On Point With: The Organism That Persons (OTP)

Strange, compelling, intelligent and one of a kind… here is a performer that exemplifies all that is good about Brooklyn nightlife. Combining elements of musical theater, dance, clowning, elaborate costuming and performance art, we’re seeing someone who’s both a throwback to the fun weird days of NYC punk-tinged nightlife, plus a possible avatar for things to come. Behold the one and only Organism That Persons!


Thotyssey: Hello, OTP! Thanks for talking to us today! Last night you were performing at Branded Saloon in Brooklyn… how did that go?

The OTP: It was awesome! A cute night with some super talented queens and a really fun crowd. As part of my number, I had to pull an audience member on stage to put on a tail and be mildly sexually harassed, and that all went well… so I’m calling it a success. Big thumbs up!

Congratulations! Wish I was there. The last time I saw you was at the Playboy Club of all places–you were in the audience to support Queen Robert’s performance in the Lady Liberty Pride competition! That ended, um, interestingly! [The competition concluded abruptly before a winner was announced at the urging of the venue so that the staff could prepare for the next event.]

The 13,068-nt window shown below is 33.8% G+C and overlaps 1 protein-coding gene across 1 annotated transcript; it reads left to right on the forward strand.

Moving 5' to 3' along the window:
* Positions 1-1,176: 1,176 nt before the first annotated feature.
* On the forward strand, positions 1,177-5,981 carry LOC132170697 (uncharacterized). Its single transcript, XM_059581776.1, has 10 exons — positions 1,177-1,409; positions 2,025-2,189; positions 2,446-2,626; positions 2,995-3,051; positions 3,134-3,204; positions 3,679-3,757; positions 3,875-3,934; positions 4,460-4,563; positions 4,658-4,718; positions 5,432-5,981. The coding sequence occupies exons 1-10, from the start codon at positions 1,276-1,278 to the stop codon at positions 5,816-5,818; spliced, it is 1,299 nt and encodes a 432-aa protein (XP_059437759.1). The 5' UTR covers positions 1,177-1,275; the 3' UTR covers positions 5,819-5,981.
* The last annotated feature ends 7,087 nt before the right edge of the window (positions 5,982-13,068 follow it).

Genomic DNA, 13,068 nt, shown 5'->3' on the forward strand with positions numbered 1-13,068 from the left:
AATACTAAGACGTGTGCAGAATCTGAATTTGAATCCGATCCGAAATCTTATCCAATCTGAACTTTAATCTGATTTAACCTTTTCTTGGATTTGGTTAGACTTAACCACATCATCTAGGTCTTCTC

Oh my God, yes! What a bizarre night. All the girls and performers killed it… but Playboy, I think, got in their own way. Were you there for the party after?

I stayed for a bit, but there just seemed to be too much chaos in the air at that point.

Same. I stayed long enough to see it was going south, but not late enough to catch the fire alarm!

Yikes, I didn’t even hear about that! Well, live and learn for all of us, I guess.

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[Photo: Boy Radio]
So okay, back to the subject at hand: The Organism That Persons! Where’s your hometown, and what was your first artistic expression of choice?

I grew up on the Mississippi Gulf Coast, and am coming up on my ten year anniversary in New York next month! Kinda crazy, feelin’ kinda old. When I was a real tiny tyke, I used to “dress up like a girl” and put shirts on my head as hair. So that feels like it’s come very full circle. But there was also a point where I realized that even if my parents tolerated it, it was still seen as a “kid phase.”